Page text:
To go further back in time, there’s the Harar National Museum in a parallel laneway which houses books, coins and other objects dating back several centuries. There’s everything from beautifully-preserved scientific manuscripts from Islam’s golden age to jewellery in styles still worn today. But for me, the highlight was the cabinets filled with coins no bigger than a thumbtack which had been engraved with some of the most intricate Arabic calligraphy I’ve ever seen. The earliest ones date back from 800 AD, which makes them all the more impressive.
Outside of the old town, Harar is nice but nothing special. There are still some cool things to check out, such as the Harar Brewery (the staff are crazy, but in a friendly way), and the ubiquitous and beautifully-preserved Peugeot 404s are a welcome alternative to Addis Ababa’s sea of blue Ladas. But overall, Jugol is the place to be.
There are only three guesthouses within the walls of Jugol, so it’s a good idea to book a few days ahead so as not to miss out. While waking up to the 99 simultaneous calls to prayer wasn’t what I anticipated, the location and character of these guesthouses far outweigh any comforts promised by the regular hotels. (Side note: they do suffer from water shortages from time to time, which meant I had to go 4 days without a shower. That part sucked.)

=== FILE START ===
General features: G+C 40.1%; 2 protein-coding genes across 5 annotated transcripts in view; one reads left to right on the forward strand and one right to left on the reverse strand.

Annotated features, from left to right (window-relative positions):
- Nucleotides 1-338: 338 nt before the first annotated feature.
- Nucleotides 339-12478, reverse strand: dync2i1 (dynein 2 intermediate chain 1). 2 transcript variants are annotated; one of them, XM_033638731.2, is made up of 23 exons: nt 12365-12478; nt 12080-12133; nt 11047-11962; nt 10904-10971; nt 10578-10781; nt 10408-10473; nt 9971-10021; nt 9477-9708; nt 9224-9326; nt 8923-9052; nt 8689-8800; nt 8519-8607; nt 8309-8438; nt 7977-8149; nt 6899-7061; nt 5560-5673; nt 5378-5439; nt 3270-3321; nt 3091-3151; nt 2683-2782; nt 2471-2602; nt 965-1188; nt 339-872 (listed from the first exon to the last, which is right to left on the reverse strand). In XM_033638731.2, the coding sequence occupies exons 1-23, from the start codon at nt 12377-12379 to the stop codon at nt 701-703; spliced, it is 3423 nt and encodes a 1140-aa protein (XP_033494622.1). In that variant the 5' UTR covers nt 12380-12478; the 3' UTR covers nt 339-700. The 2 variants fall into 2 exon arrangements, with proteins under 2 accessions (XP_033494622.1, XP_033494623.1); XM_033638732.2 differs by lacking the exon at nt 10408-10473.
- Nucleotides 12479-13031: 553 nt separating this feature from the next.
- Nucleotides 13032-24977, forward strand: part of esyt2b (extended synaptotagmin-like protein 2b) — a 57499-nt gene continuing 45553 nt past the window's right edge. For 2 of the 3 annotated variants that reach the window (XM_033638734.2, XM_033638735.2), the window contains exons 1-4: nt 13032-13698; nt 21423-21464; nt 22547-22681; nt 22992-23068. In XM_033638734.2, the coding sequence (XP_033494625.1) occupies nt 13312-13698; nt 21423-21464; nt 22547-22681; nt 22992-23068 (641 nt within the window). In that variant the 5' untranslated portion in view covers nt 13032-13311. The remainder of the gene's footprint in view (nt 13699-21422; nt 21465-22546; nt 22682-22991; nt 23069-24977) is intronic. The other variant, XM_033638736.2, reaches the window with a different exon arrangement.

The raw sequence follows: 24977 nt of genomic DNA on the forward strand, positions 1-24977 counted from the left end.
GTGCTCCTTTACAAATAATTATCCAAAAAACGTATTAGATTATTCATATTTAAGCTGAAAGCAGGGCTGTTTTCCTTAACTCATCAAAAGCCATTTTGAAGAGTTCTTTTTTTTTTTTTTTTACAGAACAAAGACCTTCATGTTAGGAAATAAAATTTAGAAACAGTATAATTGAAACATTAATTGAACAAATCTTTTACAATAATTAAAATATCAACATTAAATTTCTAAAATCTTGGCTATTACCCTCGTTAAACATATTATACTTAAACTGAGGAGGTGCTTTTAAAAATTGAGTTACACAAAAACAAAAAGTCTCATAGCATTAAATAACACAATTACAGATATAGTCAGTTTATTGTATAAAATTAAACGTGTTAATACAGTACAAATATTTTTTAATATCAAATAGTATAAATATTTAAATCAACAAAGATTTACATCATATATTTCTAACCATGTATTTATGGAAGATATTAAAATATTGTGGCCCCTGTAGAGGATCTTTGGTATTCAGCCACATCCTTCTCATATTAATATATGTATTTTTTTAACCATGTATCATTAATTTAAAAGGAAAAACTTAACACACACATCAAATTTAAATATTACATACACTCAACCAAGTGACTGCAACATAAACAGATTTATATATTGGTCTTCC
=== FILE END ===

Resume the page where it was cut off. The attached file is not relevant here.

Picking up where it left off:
One of the main centres of Jugol is the camel meat market, where flock upon flock of falcons are waiting to swoop at every last scrap. It’s one of the coolest bird shows you’ll ever see, and the scenery isn’t bad either.
Wander down any of the laneways radiating from here and you’ll come across countless hole-in-the-wall restaurants with nothing but the fish and chip shop door flaps to give them away. I don’t quite know how to convey my experiences at these places, because the food is so indescribably amazing. Do you like lamb shanks? How about a fucking goat shank? That’s right, by pointing at someone else’s empty plate for lack of any menu, I had ordered the most enormous yet most beautifully cooked piece of meat I’d ever had. And it was so delicious that I somehow managed to devour it. These meals come with rice and two or three side dishes/condiments that were delicious in themselves even though I couldn’t make out what they were. If you’re lucky, the restaurant will have a dripping barrel out the front full of water to wash off your sticky hands. Harari cuisine is unique in Ethiopia, and Harar really is a city made for meat lovers.